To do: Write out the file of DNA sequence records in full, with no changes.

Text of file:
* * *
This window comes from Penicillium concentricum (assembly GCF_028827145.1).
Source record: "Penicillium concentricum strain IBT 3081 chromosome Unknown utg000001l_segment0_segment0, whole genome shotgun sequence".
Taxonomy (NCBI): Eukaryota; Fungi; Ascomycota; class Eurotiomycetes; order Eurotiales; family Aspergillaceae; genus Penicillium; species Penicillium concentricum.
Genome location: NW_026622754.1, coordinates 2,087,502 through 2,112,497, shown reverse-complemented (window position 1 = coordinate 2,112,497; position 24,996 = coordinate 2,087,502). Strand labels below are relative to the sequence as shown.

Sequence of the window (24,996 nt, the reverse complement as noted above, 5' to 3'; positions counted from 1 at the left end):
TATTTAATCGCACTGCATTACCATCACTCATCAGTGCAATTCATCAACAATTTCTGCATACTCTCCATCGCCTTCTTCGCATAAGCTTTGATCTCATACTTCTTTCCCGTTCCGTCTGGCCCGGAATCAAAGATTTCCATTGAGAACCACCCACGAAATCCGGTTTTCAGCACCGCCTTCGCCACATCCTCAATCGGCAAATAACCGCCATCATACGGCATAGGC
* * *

This window comes from Penicillium concentricum (assembly GCF_028827145.1).
Source record: "Penicillium concentricum strain IBT 3081 chromosome Unknown utg000001l_segment0_segment0, whole genome shotgun sequence".
Taxonomy (NCBI): Eukaryota; Fungi; Ascomycota; class Eurotiomycetes; order Eurotiales; family Aspergillaceae; genus Penicillium; species Penicillium concentricum.
Genome location: NW_026622754.1, coordinates 2,087,502 through 2,112,497, shown reverse-complemented (window position 1 = coordinate 2,112,497; position 24,996 = coordinate 2,087,502). Strand labels below are relative to the sequence as shown.

Sequence of the window (24,996 nt, the reverse complement as noted above, 5' to 3'; positions counted from 1 at the left end):
TATTTAATCGCACTGCATTACCATCACTCATCAGTGCAATTCATCAACAATTTCTGCATACTCTCCATCGCCTTCTTCGCATAAGCTTTGATCTCATACTTCTTTCCCGTTCCGTCTGGCCCGGAATCAAAGATTTCCATTGAGAACCACCCACGAAATCCGGTTTTCAGCACCGCCTTCGCCACATCCTCAATCGGCAAATAACCGCCATCATACGGCATAGGC